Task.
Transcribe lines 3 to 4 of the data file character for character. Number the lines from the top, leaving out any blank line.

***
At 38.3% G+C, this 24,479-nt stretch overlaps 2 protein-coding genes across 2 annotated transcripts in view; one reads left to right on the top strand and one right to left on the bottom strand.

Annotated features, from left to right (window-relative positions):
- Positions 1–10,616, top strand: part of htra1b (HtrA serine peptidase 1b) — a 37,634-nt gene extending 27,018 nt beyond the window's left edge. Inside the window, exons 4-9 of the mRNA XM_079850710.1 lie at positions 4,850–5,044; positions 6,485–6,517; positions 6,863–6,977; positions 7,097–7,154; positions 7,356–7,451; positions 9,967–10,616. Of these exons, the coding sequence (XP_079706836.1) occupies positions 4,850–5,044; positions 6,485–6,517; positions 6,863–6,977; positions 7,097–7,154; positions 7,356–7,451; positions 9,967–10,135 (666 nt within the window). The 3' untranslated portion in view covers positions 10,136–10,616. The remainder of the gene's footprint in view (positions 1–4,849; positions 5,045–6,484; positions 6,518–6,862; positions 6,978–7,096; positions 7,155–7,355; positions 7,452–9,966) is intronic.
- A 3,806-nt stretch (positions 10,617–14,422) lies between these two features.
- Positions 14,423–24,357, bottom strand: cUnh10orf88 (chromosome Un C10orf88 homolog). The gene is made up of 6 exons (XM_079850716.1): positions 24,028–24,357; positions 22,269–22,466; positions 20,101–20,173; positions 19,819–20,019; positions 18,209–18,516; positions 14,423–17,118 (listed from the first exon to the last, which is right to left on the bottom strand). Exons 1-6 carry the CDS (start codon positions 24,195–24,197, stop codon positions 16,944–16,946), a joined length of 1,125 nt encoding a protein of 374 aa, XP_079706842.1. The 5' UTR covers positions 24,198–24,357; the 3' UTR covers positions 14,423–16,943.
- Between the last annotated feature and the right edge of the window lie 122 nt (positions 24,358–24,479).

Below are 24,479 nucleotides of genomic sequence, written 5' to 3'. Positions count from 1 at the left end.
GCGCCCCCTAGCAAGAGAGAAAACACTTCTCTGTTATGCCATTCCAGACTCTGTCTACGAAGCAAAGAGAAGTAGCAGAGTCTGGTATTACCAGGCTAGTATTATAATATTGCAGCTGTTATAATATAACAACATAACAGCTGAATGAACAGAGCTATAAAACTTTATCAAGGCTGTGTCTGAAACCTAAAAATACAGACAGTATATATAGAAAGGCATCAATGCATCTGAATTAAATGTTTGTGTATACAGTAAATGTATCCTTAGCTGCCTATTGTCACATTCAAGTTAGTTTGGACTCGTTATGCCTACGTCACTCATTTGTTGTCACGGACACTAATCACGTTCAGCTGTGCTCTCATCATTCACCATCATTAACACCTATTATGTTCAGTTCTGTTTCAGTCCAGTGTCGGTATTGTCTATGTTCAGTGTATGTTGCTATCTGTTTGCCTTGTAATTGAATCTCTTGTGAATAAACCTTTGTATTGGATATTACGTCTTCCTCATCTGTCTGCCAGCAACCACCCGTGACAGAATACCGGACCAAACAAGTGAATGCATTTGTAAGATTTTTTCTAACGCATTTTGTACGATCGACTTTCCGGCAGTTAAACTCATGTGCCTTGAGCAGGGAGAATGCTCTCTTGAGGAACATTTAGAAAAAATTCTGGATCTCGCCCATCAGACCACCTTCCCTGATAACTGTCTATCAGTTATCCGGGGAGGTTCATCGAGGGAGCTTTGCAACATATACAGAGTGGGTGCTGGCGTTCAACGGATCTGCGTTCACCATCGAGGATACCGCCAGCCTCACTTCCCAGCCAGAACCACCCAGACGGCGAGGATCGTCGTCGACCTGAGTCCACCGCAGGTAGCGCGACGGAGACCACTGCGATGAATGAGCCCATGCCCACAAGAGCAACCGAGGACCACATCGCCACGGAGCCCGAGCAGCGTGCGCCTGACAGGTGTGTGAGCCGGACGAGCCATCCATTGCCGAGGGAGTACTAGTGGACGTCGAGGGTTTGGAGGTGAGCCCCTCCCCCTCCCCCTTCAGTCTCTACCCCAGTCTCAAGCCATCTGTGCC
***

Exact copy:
- Positions 1–10,616, top strand: part of htra1b (HtrA serine peptidase 1b) — a 37,634-nt gene extending 27,018 nt beyond the window's left edge. Inside the window, exons 4-9 of the mRNA XM_079850710.1 lie at positions 4,850–5,044; positions 6,485–6,517; positions 6,863–6,977; positions 7,097–7,154; positions 7,356–7,451; positions 9,967–10,616. Of these exons, the coding sequence (XP_079706836.1) occupies positions 4,850–5,044; positions 6,485–6,517; positions 6,863–6,977; positions 7,097–7,154; positions 7,356–7,451; positions 9,967–10,135 (666 nt within the window). The 3' untranslated portion in view covers positions 10,136–10,616. The remainder of the gene's footprint in view (positions 1–4,849; positions 5,045–6,484; positions 6,518–6,862; positions 6,978–7,096; positions 7,155–7,355; positions 7,452–9,966) is intronic.
- A 3,806-nt stretch (positions 10,617–14,422) lies between these two features.